1 May 2009
BMW SHOCKED purists when its third-generation rear-drive roadster – the E89 Z4 – adopted a folding hardtop instead of the more traditional fabric roof option.
This marked a change in BMW’s focus for the Z4, shifting it form being a hardcore Porsche Boxster rival to a cruisier (though still very sporting) Mercedes-Benz SLK competitor.
This move also effectively saw the newcomer replace the E86 Z4 Coupe.
Production source also change, from Spartanburg in the US (home of the X5 and X6 SUVs) to Regensburg in Germany, alongside the 1 Series and 3 Series cars of which the latest Z4 shares it platform with.
Now larger and heavier, the Z4 Roadster brings all-new exterior and interior designs, and introduces BMW’s iDrive cockpit interface system and seven-speed double-clutch transmission (on the twin-turbo flagship) for the first time.
Apart from added security and refinement, the folding metal roof improves visibility via a 52 per cent bigger rear window and a longer side glass area, but adds 30kg to overall weight gains of up to 100kg, thanks to extra equipment and the larger body, which BMW says is also stronger than that of the SLK and Boxster.
The range opens with the entry-level 150kW/250Nm 2.5-litre sDrive23i, the mid-range sDrive30i uses a 190kW/310Nm 3.0-litre petrol six, while the sDrive35i is powered by BMW’s 225kW/400Nm 3.0-litre twin-turbo direct petrol injection inline six.
Safety features include twin front and side/thorax airbags, a pair of fixed rollover hoops, an electronic stability (DSC) and traction (DTC) control system with anti-lock brakes (ABS), cornering brake control (CBC), electronic differential lock, cruise control with brake function, run-flat ‘safety’ tyres with pressure indicator, Servotronic electric power steering, and two three-point seatbelts with pretensioners and force-limiters.
All Z4s included automatic wipers and headlights, front and rear parking sensors, leather seat trim, electromechanical handbrake, dynamic drive control (DDC) variable maps for both engine and steering, bi-Xenon headlights with washers, heated buckets seat, climate-control air-conditioning, 17-inch alloy wheels, power windows/mirrors, a trip computer, and AM/FM/CD audio with USB interface and aux-in slot.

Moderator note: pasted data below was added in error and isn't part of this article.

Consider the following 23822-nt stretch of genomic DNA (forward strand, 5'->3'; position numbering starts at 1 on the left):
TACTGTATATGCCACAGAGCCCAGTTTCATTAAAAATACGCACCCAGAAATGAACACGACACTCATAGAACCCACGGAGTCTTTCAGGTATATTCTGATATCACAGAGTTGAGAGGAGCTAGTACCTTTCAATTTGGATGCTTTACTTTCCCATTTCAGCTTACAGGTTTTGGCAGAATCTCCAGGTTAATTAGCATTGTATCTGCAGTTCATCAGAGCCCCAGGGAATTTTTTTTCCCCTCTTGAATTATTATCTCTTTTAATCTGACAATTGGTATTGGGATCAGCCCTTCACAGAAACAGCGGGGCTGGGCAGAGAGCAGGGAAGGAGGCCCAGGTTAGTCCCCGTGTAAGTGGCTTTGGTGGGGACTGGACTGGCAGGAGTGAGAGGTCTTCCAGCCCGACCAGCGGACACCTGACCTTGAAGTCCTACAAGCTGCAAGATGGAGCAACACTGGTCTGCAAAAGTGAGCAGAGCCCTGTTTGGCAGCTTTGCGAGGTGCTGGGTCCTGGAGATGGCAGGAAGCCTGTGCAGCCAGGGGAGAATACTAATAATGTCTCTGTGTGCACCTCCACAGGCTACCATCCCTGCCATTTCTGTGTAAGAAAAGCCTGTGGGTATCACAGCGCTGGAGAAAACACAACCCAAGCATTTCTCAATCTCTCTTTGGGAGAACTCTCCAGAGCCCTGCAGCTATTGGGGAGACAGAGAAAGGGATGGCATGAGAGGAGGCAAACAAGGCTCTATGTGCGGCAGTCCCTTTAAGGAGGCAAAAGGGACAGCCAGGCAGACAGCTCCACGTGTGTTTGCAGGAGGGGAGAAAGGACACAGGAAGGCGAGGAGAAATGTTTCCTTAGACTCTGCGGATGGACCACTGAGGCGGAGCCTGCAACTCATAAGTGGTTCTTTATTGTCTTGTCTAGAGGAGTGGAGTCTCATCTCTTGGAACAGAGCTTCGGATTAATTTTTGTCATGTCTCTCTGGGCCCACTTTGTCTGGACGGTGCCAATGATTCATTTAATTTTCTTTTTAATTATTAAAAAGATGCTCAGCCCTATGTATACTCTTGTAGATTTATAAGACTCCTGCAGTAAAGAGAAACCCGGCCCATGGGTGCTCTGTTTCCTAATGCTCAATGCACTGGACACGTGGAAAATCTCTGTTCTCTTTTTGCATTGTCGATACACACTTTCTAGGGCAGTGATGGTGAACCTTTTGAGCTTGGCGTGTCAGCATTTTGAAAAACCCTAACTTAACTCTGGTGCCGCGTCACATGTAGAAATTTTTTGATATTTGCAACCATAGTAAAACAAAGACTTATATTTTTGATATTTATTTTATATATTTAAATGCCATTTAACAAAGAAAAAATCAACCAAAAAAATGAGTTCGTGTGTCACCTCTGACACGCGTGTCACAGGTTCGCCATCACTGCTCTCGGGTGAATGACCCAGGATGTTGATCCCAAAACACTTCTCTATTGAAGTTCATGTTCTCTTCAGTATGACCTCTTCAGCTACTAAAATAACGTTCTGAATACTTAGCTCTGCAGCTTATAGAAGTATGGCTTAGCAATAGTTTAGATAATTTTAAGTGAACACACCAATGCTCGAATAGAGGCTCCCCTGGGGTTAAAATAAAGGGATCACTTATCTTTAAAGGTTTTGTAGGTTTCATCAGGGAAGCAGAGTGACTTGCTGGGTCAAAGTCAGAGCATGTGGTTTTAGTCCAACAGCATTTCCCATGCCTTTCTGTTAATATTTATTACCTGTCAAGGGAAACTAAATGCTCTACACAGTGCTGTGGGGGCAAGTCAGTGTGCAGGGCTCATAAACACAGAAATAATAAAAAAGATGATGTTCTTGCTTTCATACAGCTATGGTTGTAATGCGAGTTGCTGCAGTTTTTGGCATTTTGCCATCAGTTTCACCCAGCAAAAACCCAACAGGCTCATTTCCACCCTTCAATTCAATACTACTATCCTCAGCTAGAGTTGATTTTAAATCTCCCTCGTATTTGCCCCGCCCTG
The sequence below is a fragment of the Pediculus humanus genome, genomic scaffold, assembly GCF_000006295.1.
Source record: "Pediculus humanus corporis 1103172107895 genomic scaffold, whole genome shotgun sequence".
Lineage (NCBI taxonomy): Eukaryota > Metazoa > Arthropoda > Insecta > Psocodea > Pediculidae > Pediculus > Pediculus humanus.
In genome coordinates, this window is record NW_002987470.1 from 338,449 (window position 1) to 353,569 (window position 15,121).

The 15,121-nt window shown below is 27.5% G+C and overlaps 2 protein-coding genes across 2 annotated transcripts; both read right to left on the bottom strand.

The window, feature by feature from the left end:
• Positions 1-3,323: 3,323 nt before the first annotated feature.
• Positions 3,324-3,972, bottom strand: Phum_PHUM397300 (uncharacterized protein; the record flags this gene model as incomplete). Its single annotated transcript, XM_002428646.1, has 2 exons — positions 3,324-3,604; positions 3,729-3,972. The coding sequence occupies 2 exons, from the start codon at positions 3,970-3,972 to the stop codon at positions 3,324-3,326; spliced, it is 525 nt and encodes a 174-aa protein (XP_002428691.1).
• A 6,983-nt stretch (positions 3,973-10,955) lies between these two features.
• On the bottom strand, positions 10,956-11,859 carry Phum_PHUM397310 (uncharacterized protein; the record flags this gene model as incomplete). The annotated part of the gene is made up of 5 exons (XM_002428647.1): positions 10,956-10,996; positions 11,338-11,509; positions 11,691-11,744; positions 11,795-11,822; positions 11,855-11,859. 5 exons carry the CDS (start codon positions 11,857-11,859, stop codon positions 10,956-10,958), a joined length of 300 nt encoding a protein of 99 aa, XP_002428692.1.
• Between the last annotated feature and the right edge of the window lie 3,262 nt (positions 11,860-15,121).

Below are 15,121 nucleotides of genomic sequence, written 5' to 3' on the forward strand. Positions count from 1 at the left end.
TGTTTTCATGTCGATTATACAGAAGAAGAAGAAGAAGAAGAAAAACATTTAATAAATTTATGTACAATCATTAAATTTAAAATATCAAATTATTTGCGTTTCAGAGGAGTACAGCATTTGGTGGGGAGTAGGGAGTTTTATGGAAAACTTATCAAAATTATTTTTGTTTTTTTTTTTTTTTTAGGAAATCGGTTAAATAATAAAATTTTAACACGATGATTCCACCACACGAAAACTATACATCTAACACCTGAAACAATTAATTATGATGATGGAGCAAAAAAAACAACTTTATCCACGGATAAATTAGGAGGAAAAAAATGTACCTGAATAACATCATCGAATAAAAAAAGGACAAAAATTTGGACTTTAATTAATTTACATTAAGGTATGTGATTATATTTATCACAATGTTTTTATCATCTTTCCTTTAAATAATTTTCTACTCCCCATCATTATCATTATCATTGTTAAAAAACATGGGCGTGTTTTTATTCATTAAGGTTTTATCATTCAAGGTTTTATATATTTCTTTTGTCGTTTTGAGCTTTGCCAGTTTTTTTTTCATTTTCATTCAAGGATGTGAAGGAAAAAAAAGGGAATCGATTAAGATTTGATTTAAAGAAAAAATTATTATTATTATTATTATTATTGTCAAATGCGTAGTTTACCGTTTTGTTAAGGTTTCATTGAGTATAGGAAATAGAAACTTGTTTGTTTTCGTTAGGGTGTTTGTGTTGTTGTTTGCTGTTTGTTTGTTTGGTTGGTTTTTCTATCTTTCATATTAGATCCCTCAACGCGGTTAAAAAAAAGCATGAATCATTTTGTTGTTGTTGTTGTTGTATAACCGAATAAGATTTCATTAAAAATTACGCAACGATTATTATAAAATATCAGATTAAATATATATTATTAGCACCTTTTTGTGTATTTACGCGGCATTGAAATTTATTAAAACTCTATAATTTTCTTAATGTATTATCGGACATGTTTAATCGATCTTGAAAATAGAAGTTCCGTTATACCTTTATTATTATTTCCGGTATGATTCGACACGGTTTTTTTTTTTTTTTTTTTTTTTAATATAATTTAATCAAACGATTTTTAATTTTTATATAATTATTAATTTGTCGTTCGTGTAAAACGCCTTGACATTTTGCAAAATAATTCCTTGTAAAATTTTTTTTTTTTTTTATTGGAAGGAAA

August 2010 saw the arrival of a hot sDrive35is version, producing 25kW more power and 50Nm more torque than the sDrive35i, lifting engine performance to a healthy 250kW at 5900rpm and 450Nm of torque.
An overboost function allowed for an extra 50Nm to be brought on stream for short bursts.
The standard dual-clutch, seven-speed automatic transmission had a launch control function, which helped to explain the super-fast sub five-second 0-100km/h sprint time, meaning the roadster was about as quick as the M3.
In November 2011 the Bavarian brand dropped naturally-aspirated six-cylinder engines from the Z4 in favour of the new turbocharged N20 TwinPower four-cylinder in two states of tune.
Four-pots also got the $3500 option of a new eight-speed automatic transmission with paddle-shift.
In three-litre 30i-replacing 28i guise it produces 180kW, which although 10kW down on its predecessor is compensated by a 40Nm increase in torque to 350Nm, enabling the 0-100km/h sprint to be dispatched in 5.7 seconds – a tenth quicker than before.
Fuel consumption plunged 21 per cent to 6.7 litres per 100km, placing the 28i into the government’s fuel-efficient category under Luxury Car Tax rules, resulting in a hefty price drop.
It was a similar story for the detuned 20i, which replaced the 2.5-litre unit of the outgoing 23i to create a new base model.
Peak power was 15kW down over the old 150kW unit but torque was up 20Nm and fuel consumption equalled that of the 28i.